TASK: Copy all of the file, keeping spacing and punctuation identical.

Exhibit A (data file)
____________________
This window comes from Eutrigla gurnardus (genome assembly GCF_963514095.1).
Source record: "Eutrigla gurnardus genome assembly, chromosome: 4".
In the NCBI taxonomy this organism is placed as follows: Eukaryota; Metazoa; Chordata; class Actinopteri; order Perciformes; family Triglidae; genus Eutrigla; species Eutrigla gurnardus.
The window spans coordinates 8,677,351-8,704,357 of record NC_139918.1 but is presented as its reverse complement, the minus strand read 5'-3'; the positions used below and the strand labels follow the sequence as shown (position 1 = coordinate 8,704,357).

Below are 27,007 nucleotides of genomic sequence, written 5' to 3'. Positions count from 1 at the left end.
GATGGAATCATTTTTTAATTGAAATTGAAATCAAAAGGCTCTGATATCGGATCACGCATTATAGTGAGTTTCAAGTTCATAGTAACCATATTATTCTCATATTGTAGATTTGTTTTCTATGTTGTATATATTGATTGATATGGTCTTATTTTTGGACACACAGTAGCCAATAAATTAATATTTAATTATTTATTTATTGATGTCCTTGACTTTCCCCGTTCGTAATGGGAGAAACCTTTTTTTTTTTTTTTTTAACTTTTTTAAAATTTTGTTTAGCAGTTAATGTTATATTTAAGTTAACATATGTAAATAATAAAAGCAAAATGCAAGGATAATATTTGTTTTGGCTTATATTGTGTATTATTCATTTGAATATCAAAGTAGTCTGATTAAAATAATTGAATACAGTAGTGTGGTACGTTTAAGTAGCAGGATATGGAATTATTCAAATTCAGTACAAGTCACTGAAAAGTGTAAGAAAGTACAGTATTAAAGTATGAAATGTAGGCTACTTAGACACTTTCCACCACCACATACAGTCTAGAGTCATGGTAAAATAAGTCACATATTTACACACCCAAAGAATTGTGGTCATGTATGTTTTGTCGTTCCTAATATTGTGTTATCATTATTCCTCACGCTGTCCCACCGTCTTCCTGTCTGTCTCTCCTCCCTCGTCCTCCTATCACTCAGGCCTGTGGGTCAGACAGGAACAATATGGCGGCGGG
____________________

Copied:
This window comes from Eutrigla gurnardus (genome assembly GCF_963514095.1).
Source record: "Eutrigla gurnardus genome assembly, chromosome: 4".
In the NCBI taxonomy this organism is placed as follows: Eukaryota; Metazoa; Chordata; class Actinopteri; order Perciformes; family Triglidae; genus Eutrigla; species Eutrigla gurnardus.
The window spans coordinates 8,677,351-8,704,357 of record NC_139918.1 but is presented as its reverse complement, the minus strand read 5'-3'; the positions used below and the strand labels follow the sequence as shown (position 1 = coordinate 8,704,357).

Below are 27,007 nucleotides of genomic sequence, written 5' to 3'. Positions count from 1 at the left end.
GATGGAATCATTTTTTAATTGAAATTGAAATCAAAAGGCTCTGATATCGGATCACGCATTATAGTGAGTTTCAAGTTCATAGTAACCATATTATTCTCATATTGTAGATTTGTTTTCTATGTTGTATATATTGATTGATATGGTCTTATTTTTGGACACACAGTAGCCAATAAATTAATATTTAATTATTTATTTATTGATGTCCTTGACTTTCCCCGTTCGTAATGGGAGAAACCTTTTTTTTTTTTTTTTTAACTTTTTTAAAATTTTGTTTAGCAGTTAATGTTATATTTAAGTTAACATATGTAAATAATAAAAGCAAAATGCAAGGATAATATTTGTTTTGGCTTATATTGTGTATTATTCATTTGAATATCAAAGTAGTCTGATTAAAATAATTGAATACAGTAGTGTGGTACGTTTAAGTAGCAGGATATGGAATTATTCAAATTCAGTACAAGTCACTGAAAAGTGTAAGAAAGTACAGTATTAAAGTATGAAATGTAGGCTACTTAGACACTTTCCACCACCACATACAGTCTAGAGTCATGGTAAAATAAGTCACATATTTACACACCCAAAGAATTGTGGTCATGTATGTTTTGTCGTTCCTAATATTGTGTTATCATTATTCCTCACGCTGTCCCACCGTCTTCCTGTCTGTCTCTCCTCCCTCGTCCTCCTATCACTCAGGCCTGTGGGTCAGACAGGAACAATATGGCGGCGGG